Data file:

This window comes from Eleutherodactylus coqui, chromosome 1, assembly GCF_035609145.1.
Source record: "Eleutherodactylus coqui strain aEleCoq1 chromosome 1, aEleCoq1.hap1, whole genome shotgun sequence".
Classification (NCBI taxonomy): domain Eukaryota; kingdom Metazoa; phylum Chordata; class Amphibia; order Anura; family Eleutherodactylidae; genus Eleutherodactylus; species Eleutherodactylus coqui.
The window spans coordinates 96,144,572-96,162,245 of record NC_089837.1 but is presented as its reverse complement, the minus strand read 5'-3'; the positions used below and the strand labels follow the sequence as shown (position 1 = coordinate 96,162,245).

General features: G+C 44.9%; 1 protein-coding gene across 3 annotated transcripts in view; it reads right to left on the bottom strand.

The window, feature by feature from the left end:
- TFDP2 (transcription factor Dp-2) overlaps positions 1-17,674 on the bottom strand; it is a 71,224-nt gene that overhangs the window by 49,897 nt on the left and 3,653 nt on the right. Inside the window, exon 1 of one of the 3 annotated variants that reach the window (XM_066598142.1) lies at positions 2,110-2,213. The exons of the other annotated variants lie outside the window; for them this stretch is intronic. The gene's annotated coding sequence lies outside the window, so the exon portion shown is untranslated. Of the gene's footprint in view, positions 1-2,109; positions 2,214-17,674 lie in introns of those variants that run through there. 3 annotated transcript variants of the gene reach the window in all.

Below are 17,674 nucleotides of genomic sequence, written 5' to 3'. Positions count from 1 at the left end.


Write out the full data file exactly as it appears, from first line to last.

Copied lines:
This window comes from Eleutherodactylus coqui, chromosome 1, assembly GCF_035609145.1.
Source record: "Eleutherodactylus coqui strain aEleCoq1 chromosome 1, aEleCoq1.hap1, whole genome shotgun sequence".
Classification (NCBI taxonomy): domain Eukaryota; kingdom Metazoa; phylum Chordata; class Amphibia; order Anura; family Eleutherodactylidae; genus Eleutherodactylus; species Eleutherodactylus coqui.
The window spans coordinates 96,144,572-96,162,245 of record NC_089837.1 but is presented as its reverse complement, the minus strand read 5'-3'; the positions used below and the strand labels follow the sequence as shown (position 1 = coordinate 96,162,245).

General features: G+C 44.9%; 1 protein-coding gene across 3 annotated transcripts in view; it reads right to left on the bottom strand.

The window, feature by feature from the left end:
- TFDP2 (transcription factor Dp-2) overlaps positions 1-17,674 on the bottom strand; it is a 71,224-nt gene that overhangs the window by 49,897 nt on the left and 3,653 nt on the right. Inside the window, exon 1 of one of the 3 annotated variants that reach the window (XM_066598142.1) lies at positions 2,110-2,213. The exons of the other annotated variants lie outside the window; for them this stretch is intronic. The gene's annotated coding sequence lies outside the window, so the exon portion shown is untranslated. Of the gene's footprint in view, positions 1-2,109; positions 2,214-17,674 lie in introns of those variants that run through there. 3 annotated transcript variants of the gene reach the window in all.

Below are 17,674 nucleotides of genomic sequence, written 5' to 3'. Positions count from 1 at the left end.